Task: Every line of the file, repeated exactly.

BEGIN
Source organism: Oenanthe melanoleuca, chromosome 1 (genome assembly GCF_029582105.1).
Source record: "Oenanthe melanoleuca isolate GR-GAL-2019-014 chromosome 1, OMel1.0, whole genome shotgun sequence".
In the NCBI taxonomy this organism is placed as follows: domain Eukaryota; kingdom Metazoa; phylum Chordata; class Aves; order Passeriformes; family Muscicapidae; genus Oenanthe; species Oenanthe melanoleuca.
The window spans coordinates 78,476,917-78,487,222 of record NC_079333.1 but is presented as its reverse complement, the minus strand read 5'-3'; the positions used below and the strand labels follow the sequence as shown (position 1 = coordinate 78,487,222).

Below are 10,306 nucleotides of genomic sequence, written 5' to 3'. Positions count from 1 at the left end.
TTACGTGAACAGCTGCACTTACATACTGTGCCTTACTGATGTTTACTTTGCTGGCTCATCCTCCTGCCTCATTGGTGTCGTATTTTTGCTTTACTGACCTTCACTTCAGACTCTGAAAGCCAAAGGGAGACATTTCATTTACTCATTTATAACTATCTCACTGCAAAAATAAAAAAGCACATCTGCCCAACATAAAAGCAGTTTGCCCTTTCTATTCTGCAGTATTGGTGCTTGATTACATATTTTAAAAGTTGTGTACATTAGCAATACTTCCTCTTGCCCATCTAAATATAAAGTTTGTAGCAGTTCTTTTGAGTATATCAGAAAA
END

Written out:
Source organism: Oenanthe melanoleuca, chromosome 1 (genome assembly GCF_029582105.1).
Source record: "Oenanthe melanoleuca isolate GR-GAL-2019-014 chromosome 1, OMel1.0, whole genome shotgun sequence".
In the NCBI taxonomy this organism is placed as follows: domain Eukaryota; kingdom Metazoa; phylum Chordata; class Aves; order Passeriformes; family Muscicapidae; genus Oenanthe; species Oenanthe melanoleuca.
The window spans coordinates 78,476,917-78,487,222 of record NC_079333.1 but is presented as its reverse complement, the minus strand read 5'-3'; the positions used below and the strand labels follow the sequence as shown (position 1 = coordinate 78,487,222).

Below are 10,306 nucleotides of genomic sequence, written 5' to 3'. Positions count from 1 at the left end.
TTACGTGAACAGCTGCACTTACATACTGTGCCTTACTGATGTTTACTTTGCTGGCTCATCCTCCTGCCTCATTGGTGTCGTATTTTTGCTTTACTGACCTTCACTTCAGACTCTGAAAGCCAAAGGGAGACATTTCATTTACTCATTTATAACTATCTCACTGCAAAAATAAAAAAGCACATCTGCCCAACATAAAAGCAGTTTGCCCTTTCTATTCTGCAGTATTGGTGCTTGATTACATATTTTAAAAGTTGTGTACATTAGCAATACTTCCTCTTGCCCATCTAAATATAAAGTTTGTAGCAGTTCTTTTGAGTATATCAGAAAA